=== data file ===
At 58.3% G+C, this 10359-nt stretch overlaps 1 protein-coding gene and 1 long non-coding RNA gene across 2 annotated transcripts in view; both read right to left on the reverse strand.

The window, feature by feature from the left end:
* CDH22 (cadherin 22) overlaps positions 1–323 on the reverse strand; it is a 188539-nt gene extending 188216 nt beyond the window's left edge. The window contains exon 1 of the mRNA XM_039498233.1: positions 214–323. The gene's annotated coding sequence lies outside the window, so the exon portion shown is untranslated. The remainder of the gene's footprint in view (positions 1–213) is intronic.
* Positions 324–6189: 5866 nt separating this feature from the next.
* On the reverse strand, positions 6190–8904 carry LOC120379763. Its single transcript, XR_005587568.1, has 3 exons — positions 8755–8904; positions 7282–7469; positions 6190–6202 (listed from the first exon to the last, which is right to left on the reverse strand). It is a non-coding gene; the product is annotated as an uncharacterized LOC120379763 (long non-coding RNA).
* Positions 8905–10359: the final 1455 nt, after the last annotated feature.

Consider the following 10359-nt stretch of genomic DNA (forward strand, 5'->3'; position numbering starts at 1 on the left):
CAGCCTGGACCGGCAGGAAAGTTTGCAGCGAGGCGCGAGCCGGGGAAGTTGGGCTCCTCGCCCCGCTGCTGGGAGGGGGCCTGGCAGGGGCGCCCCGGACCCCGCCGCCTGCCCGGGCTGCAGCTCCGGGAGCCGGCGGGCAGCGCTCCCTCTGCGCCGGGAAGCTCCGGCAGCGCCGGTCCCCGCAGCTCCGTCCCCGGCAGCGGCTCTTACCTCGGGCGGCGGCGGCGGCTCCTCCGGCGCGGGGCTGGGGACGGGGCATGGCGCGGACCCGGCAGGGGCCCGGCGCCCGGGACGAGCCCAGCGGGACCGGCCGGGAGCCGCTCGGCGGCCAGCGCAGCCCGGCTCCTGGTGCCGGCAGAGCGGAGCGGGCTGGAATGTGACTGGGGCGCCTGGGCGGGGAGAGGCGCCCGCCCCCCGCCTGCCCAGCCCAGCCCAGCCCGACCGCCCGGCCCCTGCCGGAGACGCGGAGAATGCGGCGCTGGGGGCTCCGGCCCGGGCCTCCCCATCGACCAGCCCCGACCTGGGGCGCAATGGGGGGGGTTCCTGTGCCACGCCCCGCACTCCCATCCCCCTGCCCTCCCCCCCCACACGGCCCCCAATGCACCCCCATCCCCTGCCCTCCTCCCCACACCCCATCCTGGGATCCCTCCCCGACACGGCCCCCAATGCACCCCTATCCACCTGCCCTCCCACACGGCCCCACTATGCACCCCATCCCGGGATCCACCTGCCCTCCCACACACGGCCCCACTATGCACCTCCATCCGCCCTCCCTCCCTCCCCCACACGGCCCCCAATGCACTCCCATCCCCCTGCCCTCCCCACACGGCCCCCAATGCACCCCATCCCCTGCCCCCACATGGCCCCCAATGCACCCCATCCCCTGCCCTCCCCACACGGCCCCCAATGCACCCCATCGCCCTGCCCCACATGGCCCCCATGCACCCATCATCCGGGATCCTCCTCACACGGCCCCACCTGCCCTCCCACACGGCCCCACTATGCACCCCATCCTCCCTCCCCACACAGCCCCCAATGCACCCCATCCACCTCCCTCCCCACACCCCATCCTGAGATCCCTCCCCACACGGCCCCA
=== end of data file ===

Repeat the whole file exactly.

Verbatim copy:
At 58.3% G+C, this 10359-nt stretch overlaps 1 protein-coding gene and 1 long non-coding RNA gene across 2 annotated transcripts in view; both read right to left on the reverse strand.

The window, feature by feature from the left end:
* CDH22 (cadherin 22) overlaps positions 1–323 on the reverse strand; it is a 188539-nt gene extending 188216 nt beyond the window's left edge. The window contains exon 1 of the mRNA XM_039498233.1: positions 214–323. The gene's annotated coding sequence lies outside the window, so the exon portion shown is untranslated. The remainder of the gene's footprint in view (positions 1–213) is intronic.
* Positions 324–6189: 5866 nt separating this feature from the next.
* On the reverse strand, positions 6190–8904 carry LOC120379763. Its single transcript, XR_005587568.1, has 3 exons — positions 8755–8904; positions 7282–7469; positions 6190–6202 (listed from the first exon to the last, which is right to left on the reverse strand). It is a non-coding gene; the product is annotated as an uncharacterized LOC120379763 (long non-coding RNA).
* Positions 8905–10359: the final 1455 nt, after the last annotated feature.

Consider the following 10359-nt stretch of genomic DNA (forward strand, 5'->3'; position numbering starts at 1 on the left):
CAGCCTGGACCGGCAGGAAAGTTTGCAGCGAGGCGCGAGCCGGGGAAGTTGGGCTCCTCGCCCCGCTGCTGGGAGGGGGCCTGGCAGGGGCGCCCCGGACCCCGCCGCCTGCCCGGGCTGCAGCTCCGGGAGCCGGCGGGCAGCGCTCCCTCTGCGCCGGGAAGCTCCGGCAGCGCCGGTCCCCGCAGCTCCGTCCCCGGCAGCGGCTCTTACCTCGGGCGGCGGCGGCGGCTCCTCCGGCGCGGGGCTGGGGACGGGGCATGGCGCGGACCCGGCAGGGGCCCGGCGCCCGGGACGAGCCCAGCGGGACCGGCCGGGAGCCGCTCGGCGGCCAGCGCAGCCCGGCTCCTGGTGCCGGCAGAGCGGAGCGGGCTGGAATGTGACTGGGGCGCCTGGGCGGGGAGAGGCGCCCGCCCCCCGCCTGCCCAGCCCAGCCCAGCCCGACCGCCCGGCCCCTGCCGGAGACGCGGAGAATGCGGCGCTGGGGGCTCCGGCCCGGGCCTCCCCATCGACCAGCCCCGACCTGGGGCGCAATGGGGGGGGTTCCTGTGCCACGCCCCGCACTCCCATCCCCCTGCCCTCCCCCCCCACACGGCCCCCAATGCACCCCCATCCCCTGCCCTCCTCCCCACACCCCATCCTGGGATCCCTCCCCGACACGGCCCCCAATGCACCCCTATCCACCTGCCCTCCCACACGGCCCCACTATGCACCCCATCCCGGGATCCACCTGCCCTCCCACACACGGCCCCACTATGCACCTCCATCCGCCCTCCCTCCCTCCCCCACACGGCCCCCAATGCACTCCCATCCCCCTGCCCTCCCCACACGGCCCCCAATGCACCCCATCCCCTGCCCCCACATGGCCCCCAATGCACCCCATCCCCTGCCCTCCCCACACGGCCCCCAATGCACCCCATCGCCCTGCCCCACATGGCCCCCATGCACCCATCATCCGGGATCCTCCTCACACGGCCCCACCTGCCCTCCCACACGGCCCCACTATGCACCCCATCCTCCCTCCCCACACAGCCCCCAATGCACCCCATCCACCTCCCTCCCCACACCCCATCCTGAGATCCCTCCCCACACGGCCCCA